To bring you up to speed I’ve been laying out evidence over the last few weeks in an effort to help banish the pitcher win as a method for measuring individual performance. I’ve covered a number of topics such as:
- Pitchers who had great seasons and didn’t win
- Pitchers who had below average seasons and won a ton
- These numbers not balancing out over an entire career
The simple complaint with the win statistic is that it doesn’t measure individual performance but is used by people to reflect the quality of an individual. Wins are about pitchers, but they are also about run support, defense, the other team, and luck. We shouldn’t use such a blunt tool when measuring performance when we have better ones. I’ve provided a lot of evidence in the links above supporting this claim, but those have posts about the best and worst and about career long samples. Today, I’d like to offer a simple case study from 2012 to illustrated the problem with wins.
The faces I’ll put on this issue are Cliff Lee and Barry Zito, both of whom appeared on the lists above.
Let’s start with some simple numbers from their 2012 campaigns to get you up to speed. Lee threw more than 25 more inning than Zito and performed better across the board:
Lee had a much higher strikeout rate and much lower walk rate.
If you’re someone who likes Wins Above Replacement (WAR) or Win Probability Added (WPA) it all points in Lee’s favor as well:
By every reasonable season long statistic, Cliff Lee had a better season than Barry Zito. If you look more closely, you can see that Lee had a great year and Zito had a below average, but not terrible season. There is simply no case to be made that Barry Zito was a better pitcher than Cliff Lee during the 2012 season. None.
But I’m sure you can see where this is going. Cliff Lee’s Won-Loss record was 6-9 and Barry Zito’s was 15-8. Lee threw more innings, allowed fewer runs per 9, struck out more batters, walked fewer batters, and did just about everything a pitcher can do to prevent runs better than Barry Zito and he had a much worse won-loss record. Something is wrong with that. Let’s dig a bit deeper and consider their performances in Wins, Losses, and No Decisions.
Let’s start with something as simple as ERA. In Wins, Losses, and ND, Cliff Lee allowed fewer runs than Zito despite pitching his home games in a park that skews toward hitters and Zito in a park that skews toward pitchers:
In fact, Lee’s ERA in Losses is almost identical to Zito’s in No Decisions. He allowed the same number of runs when he pitched “poorly” enough to lose as when Zito pitched in a “neutral” way. If we take a look at strikeout to walk ratio, it looks even more lopsided:
Lee way outperforms Zito in the measure even if you put Lee’s “worst” starts up against Zito’s “best” ones. Let’s take a look at OPS against in these starts, and remember, Lee pitches in a hitters’ park and Zito in a pitchers’ park:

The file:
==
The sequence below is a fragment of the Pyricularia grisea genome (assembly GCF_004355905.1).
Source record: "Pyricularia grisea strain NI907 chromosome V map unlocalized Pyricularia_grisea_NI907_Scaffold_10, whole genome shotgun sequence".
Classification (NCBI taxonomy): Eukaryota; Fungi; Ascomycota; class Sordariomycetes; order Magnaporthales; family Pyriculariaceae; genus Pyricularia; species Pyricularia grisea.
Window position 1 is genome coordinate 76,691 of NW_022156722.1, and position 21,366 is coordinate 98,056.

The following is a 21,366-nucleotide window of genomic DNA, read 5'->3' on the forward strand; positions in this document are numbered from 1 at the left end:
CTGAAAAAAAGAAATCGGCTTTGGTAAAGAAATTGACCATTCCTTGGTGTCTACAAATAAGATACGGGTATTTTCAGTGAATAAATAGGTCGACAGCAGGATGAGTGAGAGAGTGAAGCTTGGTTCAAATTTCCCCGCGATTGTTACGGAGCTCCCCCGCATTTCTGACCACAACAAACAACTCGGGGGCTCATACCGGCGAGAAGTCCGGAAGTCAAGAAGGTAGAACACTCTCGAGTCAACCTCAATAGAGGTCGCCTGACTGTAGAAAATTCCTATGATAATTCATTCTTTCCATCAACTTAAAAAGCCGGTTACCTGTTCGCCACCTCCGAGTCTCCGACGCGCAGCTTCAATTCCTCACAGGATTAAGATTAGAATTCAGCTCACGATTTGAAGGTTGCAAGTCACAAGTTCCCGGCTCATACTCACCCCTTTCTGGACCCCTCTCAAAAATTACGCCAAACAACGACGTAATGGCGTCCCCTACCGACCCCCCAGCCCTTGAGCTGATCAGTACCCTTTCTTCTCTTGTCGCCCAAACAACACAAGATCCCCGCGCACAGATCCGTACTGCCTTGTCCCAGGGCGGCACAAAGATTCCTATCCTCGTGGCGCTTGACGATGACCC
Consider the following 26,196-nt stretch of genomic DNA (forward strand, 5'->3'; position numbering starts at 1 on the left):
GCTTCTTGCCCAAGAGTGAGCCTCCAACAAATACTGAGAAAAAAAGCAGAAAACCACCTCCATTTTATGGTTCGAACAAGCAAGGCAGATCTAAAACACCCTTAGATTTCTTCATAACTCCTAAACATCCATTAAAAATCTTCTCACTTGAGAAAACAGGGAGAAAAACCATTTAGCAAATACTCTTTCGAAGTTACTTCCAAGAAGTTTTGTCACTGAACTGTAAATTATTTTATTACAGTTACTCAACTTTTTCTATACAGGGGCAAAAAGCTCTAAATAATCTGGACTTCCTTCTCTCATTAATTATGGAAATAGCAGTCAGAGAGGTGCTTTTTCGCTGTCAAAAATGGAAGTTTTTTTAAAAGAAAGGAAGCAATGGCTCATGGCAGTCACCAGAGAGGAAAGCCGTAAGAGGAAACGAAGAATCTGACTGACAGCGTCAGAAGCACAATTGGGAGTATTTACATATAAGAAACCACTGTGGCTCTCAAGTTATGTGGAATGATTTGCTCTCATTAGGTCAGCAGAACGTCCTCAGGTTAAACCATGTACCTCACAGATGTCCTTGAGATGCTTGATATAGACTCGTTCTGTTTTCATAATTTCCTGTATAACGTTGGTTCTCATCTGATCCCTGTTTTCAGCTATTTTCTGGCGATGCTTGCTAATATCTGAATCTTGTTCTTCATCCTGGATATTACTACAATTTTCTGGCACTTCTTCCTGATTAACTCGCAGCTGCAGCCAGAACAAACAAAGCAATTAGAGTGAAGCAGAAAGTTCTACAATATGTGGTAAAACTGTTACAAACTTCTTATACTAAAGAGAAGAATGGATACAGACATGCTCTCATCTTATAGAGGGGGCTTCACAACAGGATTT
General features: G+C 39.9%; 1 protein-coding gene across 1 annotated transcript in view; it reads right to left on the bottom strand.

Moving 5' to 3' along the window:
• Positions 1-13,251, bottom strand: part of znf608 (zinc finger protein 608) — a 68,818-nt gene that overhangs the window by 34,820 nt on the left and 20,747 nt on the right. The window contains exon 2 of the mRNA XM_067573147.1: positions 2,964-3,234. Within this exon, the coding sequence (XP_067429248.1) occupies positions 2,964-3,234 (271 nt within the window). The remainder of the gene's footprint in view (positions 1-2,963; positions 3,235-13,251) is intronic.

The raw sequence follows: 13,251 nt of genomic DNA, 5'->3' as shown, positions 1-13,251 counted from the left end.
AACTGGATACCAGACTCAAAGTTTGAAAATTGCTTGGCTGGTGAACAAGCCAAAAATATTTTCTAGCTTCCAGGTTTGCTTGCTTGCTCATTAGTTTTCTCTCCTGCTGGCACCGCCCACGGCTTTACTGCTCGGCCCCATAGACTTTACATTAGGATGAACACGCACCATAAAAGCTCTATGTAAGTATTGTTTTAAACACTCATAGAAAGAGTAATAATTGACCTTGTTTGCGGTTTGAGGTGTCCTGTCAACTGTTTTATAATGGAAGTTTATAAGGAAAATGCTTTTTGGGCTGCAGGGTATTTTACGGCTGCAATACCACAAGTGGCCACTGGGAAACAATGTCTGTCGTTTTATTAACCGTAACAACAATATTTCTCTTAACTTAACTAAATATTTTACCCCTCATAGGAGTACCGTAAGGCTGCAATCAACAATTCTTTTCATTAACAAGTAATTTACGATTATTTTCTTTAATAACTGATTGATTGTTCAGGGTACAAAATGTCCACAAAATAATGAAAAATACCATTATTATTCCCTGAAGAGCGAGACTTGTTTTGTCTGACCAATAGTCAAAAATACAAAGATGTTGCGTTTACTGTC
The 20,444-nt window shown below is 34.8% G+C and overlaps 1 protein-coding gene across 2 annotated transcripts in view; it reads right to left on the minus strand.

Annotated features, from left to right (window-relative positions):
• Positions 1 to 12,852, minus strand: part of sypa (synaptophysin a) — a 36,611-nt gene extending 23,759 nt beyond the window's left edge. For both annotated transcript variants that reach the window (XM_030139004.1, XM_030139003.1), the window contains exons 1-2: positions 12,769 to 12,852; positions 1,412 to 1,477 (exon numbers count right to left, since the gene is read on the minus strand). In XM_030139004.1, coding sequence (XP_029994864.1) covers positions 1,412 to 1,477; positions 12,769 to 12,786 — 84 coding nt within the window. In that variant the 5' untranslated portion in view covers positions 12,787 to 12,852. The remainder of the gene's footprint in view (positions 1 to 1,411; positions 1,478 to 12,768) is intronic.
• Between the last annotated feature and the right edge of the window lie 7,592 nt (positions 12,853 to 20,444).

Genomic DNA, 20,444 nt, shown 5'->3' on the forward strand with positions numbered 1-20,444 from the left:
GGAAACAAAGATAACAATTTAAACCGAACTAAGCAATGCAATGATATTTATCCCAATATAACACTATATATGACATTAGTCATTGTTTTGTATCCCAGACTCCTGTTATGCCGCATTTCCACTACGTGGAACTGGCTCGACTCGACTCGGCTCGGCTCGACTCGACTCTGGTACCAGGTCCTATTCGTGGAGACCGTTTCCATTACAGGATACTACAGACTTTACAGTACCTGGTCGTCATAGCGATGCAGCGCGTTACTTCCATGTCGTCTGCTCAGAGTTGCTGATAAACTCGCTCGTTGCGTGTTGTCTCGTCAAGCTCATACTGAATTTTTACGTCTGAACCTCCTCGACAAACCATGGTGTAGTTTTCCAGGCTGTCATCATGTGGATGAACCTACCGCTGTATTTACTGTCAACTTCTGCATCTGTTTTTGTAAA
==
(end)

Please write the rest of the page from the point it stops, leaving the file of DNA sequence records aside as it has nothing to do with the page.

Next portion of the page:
Again we find that Lee pitches as well in Losses and Zito does in No Decisions and performs much better across the board. Not only does Lee allow fewer runs in each type of decision, he has a better K/BB rate, and a lower OPS against in pitching environments that should favor Zito.
Everything about their individual seasons indicates that Cliff Lee had a much better season than Barry Zito and when you break it down by Wins, Losses, and Decisions, it is very clear that Lee performed better in all of these types of events. Lee was unquestionably better. No doubt. But Lee was 6-9 and Zito was 15-8. Zito won more games and lost fewer.
If we look at the earned run distribution, you can clearly see that Lee was better overall, on average, and by start:
You likely don’t need more convincing that Lee was better than Zito, in fact, you probably knew that from the start. Lee was better in every way, but Zito’s record was better. How can wins and losses be useful for measuring a player when they can be so wrong about such an obvious case?
Cliff Lee prevented runs better than Zito last season. He went deeper into games. More strikeouts, fewer walks, lower OPS against in a tougher park. He was better than Zito in Wins, Losses, and ND and often better in Losses than Zito was in ND. How can this be? It’s very simple. Wins and Losses aren’t just about the quality of the pitcher, not by a long shot. Even ignoring potential differences in defensive quality (Giants were slightly better) and assuming pitchers can control every aspect of run prevention it still isn’t enough. Lee was better and had a worse record. What good is a pitching statistic if it is this dependent on your offense? It isn’t any good.
Here friends, are their run support per 9 numbers. This should tell you the whole story:
The Giants got Zito 6 runs a game on average and the Phillies got Lee 3.2. It didn’t matter that Lee way out pitched Zito, he still had no shot to win as many games because the Giants scored runs for Zito and the Phillies didn’t score for Lee. The Giants during the entire season scored 4.4 runs per game. The Phillies scored 4.2. This isn’t as easy as saying that pitchers on better teams win more often. Lee’s team scored much less for him on average and the Giants scored much more for Zito on average.